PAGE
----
Organic vs. Synthetic Fertilizers & Nutrients | Grubbycup

Organic vs. Synthetic Fertilizers & Nutrients

Plants need nitrogen (N), phosphorus (P), potassium (K), and other nutrients for healthy growth. These are elements, and as such, there is no difference between the nitrogen (N) from an organic nutrient, or a synthetic nutrient. Elemental nitrogen is the same exact thing, regardless of the source. This article by Grubbycup is republished here from Issue7 UK of Garden Culture Magazine. It originally appeared under the title, Organic vs. Synthetic Nutrients. The most important (and most interesting) of these is nitrogen (N). Unfortunately, plants can’t absorb pure elemental nitrogen (N) directly. There isn’t a way to feed plants a pile of single nitrogen (N)...

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Plant Hormones: Auxins and Cytokinins

Auxins are plant hormones that help guide plant growth. They work in conjunction with, but in opposition to, cytokinin hormones. They are both required, and the ratio of one to the other will either promote root growth (if the ratio has more auxin), or promote shoot growth and inhibit root growth (if the ratio has more cytokinin). IAA (indole-3-acetic acid), and IBA (indole-3-butyric acid) are the two primary natural plant auxins. Two other natural plant auxins used by some plants are 4-Cl-IAA (4-Chloroindole-3-acetic acid), and PAA (2-phenylacetic acid). The primary (but not the only) flow of IAA is from the growth tips down through the phloem (transport tubes...

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Biosolids (a.k.a. Sewer Sludge)

Gardeners and health conscious consumers may be shocked to learn that the organic sounding ingredient “biosolids” found in some potting and compost mixes is actually municipal sewage sludge. “Biosolid” is a misleading public relations term for semi-treated municipal sewage sludge. The sludge is sometimes sold or given to consumers and farms for use as a free or low-cost fertilizer. It is also used in some low grade potting and compost mixes. While biosolids do contain about 4% nitrogen, and several micronutrients, they also contain elevated levels of harmful bacteria, heavy metals, medical waste, and other hazardous materials. An estimated 3-5 million dry tons of biosolids fertilizer is in use...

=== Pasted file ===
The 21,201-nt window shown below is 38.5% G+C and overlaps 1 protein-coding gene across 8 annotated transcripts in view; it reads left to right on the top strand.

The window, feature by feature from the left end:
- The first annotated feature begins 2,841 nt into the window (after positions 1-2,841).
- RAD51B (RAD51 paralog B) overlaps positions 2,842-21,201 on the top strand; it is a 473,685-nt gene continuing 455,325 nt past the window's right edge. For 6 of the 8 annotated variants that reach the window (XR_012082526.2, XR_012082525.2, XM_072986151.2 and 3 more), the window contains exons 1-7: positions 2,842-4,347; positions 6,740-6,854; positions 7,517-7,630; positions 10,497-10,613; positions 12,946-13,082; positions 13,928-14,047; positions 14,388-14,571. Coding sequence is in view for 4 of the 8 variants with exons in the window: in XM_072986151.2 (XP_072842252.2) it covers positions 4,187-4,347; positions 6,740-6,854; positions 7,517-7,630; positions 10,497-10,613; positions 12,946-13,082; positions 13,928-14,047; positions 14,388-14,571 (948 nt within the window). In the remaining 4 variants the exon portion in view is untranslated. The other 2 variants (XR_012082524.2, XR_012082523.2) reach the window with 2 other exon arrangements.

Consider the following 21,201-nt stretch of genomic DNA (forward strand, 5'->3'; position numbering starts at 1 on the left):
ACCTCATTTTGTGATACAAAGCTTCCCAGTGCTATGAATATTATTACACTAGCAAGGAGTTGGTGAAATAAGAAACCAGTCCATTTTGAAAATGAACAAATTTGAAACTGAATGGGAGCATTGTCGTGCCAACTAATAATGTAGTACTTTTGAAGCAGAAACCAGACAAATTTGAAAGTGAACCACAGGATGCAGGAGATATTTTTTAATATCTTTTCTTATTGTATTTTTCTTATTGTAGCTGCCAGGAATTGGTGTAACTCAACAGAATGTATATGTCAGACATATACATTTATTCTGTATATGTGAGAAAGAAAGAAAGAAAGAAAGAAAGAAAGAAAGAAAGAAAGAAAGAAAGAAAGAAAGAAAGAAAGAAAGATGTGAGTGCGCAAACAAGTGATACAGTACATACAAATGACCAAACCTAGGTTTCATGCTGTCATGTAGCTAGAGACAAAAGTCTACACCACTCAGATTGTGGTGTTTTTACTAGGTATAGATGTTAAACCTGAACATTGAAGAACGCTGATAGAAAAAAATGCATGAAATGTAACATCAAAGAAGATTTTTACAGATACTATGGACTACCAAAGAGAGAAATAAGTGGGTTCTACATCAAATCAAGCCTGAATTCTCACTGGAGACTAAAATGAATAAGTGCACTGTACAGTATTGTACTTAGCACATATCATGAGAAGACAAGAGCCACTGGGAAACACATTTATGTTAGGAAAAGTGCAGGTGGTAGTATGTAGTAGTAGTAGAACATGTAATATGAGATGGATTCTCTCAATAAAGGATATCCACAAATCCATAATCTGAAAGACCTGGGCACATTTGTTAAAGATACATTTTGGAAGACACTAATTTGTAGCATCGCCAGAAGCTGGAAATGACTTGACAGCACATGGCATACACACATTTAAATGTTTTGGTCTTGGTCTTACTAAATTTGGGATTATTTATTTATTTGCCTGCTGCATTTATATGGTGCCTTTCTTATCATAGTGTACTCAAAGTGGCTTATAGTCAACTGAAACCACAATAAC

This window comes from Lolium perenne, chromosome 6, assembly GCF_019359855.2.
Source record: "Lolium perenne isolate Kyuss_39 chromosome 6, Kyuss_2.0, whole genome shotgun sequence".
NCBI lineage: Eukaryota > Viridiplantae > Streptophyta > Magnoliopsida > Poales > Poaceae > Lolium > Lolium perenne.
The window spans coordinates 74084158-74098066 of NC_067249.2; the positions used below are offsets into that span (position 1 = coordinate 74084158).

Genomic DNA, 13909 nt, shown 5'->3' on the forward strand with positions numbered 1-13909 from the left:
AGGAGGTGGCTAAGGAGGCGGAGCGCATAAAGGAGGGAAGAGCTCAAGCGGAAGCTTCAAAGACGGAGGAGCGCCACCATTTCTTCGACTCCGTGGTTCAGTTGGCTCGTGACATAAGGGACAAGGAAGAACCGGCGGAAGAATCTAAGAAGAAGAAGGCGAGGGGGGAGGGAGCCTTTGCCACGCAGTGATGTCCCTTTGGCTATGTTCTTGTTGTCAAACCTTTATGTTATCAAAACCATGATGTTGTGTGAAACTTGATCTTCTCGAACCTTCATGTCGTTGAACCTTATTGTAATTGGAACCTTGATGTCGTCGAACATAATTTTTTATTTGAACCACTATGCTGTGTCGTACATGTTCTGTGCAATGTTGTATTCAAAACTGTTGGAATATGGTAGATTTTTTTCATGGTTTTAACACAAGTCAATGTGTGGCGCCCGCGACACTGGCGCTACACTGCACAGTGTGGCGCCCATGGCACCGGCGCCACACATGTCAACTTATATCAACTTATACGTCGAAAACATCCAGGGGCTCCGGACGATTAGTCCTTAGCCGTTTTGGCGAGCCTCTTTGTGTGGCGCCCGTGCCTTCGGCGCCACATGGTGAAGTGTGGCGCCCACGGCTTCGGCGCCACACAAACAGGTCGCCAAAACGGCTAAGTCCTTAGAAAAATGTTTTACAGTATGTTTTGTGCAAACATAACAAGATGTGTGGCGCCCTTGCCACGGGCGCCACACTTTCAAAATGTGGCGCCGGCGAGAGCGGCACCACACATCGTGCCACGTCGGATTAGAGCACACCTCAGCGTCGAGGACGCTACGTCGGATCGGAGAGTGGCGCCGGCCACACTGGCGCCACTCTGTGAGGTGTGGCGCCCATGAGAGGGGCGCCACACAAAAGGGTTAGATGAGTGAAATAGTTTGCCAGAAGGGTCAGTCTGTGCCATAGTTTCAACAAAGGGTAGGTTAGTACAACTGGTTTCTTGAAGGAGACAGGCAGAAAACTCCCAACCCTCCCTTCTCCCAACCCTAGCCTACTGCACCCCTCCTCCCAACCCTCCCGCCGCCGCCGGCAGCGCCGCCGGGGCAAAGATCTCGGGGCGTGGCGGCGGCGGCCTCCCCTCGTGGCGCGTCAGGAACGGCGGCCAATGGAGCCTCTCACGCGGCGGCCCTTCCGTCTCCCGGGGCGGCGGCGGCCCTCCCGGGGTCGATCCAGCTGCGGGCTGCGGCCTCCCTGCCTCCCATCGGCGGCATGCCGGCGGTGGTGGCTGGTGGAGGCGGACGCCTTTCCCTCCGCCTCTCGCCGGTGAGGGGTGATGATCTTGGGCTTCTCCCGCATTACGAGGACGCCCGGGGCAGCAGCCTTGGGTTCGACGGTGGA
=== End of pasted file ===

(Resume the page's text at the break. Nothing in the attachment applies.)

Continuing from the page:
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Indoor Garden Air – Anything But Thin

When all of the beverage from a drinking cup has been imbibed, it is considered to be “empty”, and admittedly that definition tends to work as far as drinking needs go in gardening. It is sometimes helpful to remember that it is not empty at all, but rather full to the brim with air. In a natural setting, such as a meadow, an ocean of air washes over and though the plant life. Waves of air push away excess humidity and oxygen, and they carry carbon dioxide in. When a plant is removed from its native habitat, the natural...

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Mycorrhizae: Fungi, Molasses & Rock Phosphate

Many plants go through a juvenile stage where they sharply increase in size before shifting their energy into flowering and fruiting. The size plants reach during this stage has an impact on how much harvest they produce. Beneficial fungi, molasses, and rock phosphate have been used to help boost plant growth during this critical stage for years. They work in concert to help plants thrive. Since beneficial fungi take time to establish and colonize the root system, they are best introduced early. Mycorrhiza fungi are beneficial and assist in nutrient collection and uptake. Adding carbohydrates to a nutrient solution...

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